Lastly, what would be your three top tips for small business owners wanting to get in better physical shape to deal with the demands of their working lives?

1. Make working out a priority. Commitment, not announcements, makes the difference. Plan for it by putting it into your diary and practise integrity when it comes to sticking to your gym appointment.

2. Find a gym or trainer that specialises in high intensity training (HIT). HIT is the most productive and efficient means to gain strength, stamina, fat loss and cardio endurance. Because of its intensity, it won't last long. All you need is three sessions a week to expect reasonable results.

However, not all HIT programmes are safe or equal. If anyone asks you to do explosive movements or exercises, thank them and walk away because you are going to get hurt.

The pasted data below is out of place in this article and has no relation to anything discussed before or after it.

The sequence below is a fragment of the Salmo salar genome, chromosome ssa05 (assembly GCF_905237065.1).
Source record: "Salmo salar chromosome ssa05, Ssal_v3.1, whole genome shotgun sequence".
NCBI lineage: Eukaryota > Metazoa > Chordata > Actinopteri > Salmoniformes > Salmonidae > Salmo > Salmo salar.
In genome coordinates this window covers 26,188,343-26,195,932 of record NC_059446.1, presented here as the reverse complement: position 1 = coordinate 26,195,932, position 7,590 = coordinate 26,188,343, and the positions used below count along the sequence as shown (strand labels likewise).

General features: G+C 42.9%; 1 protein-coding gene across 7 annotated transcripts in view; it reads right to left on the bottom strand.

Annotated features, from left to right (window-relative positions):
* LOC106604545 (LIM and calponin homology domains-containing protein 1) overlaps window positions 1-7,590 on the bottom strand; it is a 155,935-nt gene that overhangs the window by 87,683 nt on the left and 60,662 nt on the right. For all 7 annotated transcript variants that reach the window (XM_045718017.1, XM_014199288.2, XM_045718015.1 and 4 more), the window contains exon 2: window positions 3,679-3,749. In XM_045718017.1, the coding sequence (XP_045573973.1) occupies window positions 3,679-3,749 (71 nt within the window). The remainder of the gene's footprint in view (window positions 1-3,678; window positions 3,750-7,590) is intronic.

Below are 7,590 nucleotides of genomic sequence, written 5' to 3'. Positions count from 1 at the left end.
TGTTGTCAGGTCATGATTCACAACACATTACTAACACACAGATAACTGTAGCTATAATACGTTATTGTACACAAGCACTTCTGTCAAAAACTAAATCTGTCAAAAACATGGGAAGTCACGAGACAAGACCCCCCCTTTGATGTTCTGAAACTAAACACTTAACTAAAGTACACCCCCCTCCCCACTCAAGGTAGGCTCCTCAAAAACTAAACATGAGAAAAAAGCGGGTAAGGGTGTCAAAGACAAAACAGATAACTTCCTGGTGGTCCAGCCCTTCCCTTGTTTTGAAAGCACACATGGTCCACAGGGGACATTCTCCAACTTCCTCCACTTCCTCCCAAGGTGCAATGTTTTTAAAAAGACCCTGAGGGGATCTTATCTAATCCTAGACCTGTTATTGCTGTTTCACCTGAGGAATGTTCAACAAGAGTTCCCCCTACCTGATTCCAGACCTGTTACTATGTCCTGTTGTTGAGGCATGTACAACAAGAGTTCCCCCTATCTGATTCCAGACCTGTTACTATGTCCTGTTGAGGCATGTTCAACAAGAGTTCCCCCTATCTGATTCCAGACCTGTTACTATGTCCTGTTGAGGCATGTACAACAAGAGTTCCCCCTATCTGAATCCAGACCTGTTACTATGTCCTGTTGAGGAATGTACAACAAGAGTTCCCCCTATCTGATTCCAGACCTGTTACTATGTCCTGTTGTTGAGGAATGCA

3. Commit to making small nutritional changes that will enhance weight loss, cut down on excessive fat and sugar intake. If you are having three desserts per week, cut down to two and then one. Instead of drinking three cans of beer a night, drink two and eventually one.

Same with coffee. One-to-two cups a day is reasonable.


Clarification: Peter Rana is the founder of BodyTech but no longer the owner. BodyTech Nugent St is now trading under new owners with Rana employed as an expert fitness consultant.


Coming up in Small Business: More than 70 per cent of small businesses have no employees. What are the highs and lows of working on your own and what are some tips for making this work? If you've got a story to share about what it's like to go it alone in your business, drop me a note: nzhsmallbusiness@gmail.com

- NZ Herald